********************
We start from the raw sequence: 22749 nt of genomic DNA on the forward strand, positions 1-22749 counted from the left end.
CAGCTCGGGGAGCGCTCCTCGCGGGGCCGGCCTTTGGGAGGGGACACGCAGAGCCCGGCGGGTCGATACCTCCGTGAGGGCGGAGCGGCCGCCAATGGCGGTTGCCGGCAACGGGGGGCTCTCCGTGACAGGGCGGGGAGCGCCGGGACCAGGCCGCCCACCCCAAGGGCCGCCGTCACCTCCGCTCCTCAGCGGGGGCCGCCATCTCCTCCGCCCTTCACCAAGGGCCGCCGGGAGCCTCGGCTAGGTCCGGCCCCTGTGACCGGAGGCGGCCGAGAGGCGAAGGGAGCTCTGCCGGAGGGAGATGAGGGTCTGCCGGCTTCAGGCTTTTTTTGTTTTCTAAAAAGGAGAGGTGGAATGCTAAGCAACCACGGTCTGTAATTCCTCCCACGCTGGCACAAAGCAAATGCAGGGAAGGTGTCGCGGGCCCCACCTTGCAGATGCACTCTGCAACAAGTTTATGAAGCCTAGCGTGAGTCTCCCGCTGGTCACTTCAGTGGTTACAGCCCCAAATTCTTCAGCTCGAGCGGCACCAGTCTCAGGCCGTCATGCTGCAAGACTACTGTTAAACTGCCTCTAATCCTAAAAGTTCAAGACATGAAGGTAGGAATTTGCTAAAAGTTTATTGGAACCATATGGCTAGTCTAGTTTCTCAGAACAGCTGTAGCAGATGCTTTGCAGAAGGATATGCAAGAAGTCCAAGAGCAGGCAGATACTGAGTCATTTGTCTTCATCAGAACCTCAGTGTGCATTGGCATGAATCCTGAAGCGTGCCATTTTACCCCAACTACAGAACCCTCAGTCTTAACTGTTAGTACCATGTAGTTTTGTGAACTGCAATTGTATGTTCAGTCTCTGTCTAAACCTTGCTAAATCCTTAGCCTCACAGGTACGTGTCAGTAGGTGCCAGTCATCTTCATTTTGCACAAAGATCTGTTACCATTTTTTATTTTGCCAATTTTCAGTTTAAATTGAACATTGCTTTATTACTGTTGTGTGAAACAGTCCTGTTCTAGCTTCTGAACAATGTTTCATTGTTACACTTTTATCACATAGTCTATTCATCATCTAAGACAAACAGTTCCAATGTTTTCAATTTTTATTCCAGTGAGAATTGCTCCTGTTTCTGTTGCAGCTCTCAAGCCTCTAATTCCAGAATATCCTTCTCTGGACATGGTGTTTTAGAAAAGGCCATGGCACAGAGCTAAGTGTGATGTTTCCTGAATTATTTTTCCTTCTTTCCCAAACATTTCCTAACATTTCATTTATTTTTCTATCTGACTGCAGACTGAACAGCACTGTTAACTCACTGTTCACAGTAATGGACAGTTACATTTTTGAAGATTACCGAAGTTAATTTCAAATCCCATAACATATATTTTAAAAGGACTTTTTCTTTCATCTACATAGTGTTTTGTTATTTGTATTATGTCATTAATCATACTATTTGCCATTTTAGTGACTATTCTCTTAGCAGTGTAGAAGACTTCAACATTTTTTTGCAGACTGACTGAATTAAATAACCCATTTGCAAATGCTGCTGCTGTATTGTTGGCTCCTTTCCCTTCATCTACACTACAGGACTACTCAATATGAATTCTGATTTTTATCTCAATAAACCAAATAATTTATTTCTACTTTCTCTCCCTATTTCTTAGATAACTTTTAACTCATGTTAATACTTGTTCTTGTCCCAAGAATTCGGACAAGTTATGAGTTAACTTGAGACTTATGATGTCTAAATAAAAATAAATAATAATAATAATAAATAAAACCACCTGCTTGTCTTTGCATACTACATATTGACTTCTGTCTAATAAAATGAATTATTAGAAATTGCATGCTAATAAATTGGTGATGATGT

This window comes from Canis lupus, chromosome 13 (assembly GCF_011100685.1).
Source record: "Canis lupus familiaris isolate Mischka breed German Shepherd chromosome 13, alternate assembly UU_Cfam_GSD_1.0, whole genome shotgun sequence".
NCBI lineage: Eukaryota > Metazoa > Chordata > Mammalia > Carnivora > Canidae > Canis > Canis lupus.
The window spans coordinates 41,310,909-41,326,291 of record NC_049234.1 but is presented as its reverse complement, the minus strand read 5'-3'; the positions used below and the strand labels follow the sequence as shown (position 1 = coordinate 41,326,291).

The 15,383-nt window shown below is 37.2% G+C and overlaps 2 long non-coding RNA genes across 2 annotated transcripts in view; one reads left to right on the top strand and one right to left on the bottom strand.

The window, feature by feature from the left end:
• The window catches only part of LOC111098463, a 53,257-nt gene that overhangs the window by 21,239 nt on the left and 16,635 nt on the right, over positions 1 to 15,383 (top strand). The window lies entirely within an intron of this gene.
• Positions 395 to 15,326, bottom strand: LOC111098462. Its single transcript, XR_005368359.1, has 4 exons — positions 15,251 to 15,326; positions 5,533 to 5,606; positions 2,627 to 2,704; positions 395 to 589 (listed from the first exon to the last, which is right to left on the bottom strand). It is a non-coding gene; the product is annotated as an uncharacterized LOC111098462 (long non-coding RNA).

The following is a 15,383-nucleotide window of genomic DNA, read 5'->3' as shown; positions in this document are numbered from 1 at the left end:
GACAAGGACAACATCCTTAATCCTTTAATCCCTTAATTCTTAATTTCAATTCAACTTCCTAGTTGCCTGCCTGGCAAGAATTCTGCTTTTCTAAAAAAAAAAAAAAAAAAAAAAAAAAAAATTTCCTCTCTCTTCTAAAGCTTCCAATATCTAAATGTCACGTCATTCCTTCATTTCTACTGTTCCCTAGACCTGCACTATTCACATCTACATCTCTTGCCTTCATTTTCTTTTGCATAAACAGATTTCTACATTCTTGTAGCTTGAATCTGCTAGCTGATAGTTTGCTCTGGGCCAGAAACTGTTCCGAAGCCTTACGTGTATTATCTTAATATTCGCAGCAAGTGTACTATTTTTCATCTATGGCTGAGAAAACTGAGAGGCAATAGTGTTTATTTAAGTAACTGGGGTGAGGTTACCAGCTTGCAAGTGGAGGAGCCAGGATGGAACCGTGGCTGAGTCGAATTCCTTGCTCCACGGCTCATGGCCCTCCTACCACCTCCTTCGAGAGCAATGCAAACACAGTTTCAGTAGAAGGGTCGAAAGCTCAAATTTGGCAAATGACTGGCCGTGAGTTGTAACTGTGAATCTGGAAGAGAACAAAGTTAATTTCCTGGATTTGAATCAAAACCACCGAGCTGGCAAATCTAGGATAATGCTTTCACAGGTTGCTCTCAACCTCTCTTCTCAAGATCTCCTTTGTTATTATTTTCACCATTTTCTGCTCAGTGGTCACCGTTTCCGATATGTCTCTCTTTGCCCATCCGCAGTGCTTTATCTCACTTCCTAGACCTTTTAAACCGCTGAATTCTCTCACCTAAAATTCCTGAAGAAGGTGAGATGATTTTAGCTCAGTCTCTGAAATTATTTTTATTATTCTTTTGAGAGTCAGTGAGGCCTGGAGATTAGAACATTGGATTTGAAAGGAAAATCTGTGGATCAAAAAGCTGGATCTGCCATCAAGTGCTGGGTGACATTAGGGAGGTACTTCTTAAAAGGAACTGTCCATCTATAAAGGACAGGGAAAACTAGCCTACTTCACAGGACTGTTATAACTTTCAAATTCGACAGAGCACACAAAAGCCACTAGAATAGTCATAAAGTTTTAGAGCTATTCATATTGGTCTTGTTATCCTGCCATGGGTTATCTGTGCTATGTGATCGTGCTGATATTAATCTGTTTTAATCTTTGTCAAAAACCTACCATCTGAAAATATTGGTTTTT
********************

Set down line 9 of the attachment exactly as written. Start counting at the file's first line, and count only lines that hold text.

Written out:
• The window catches only part of LOC111098463, a 53,257-nt gene that overhangs the window by 21,239 nt on the left and 16,635 nt on the right, over positions 1 to 15,383 (top strand). The window lies entirely within an intron of this gene.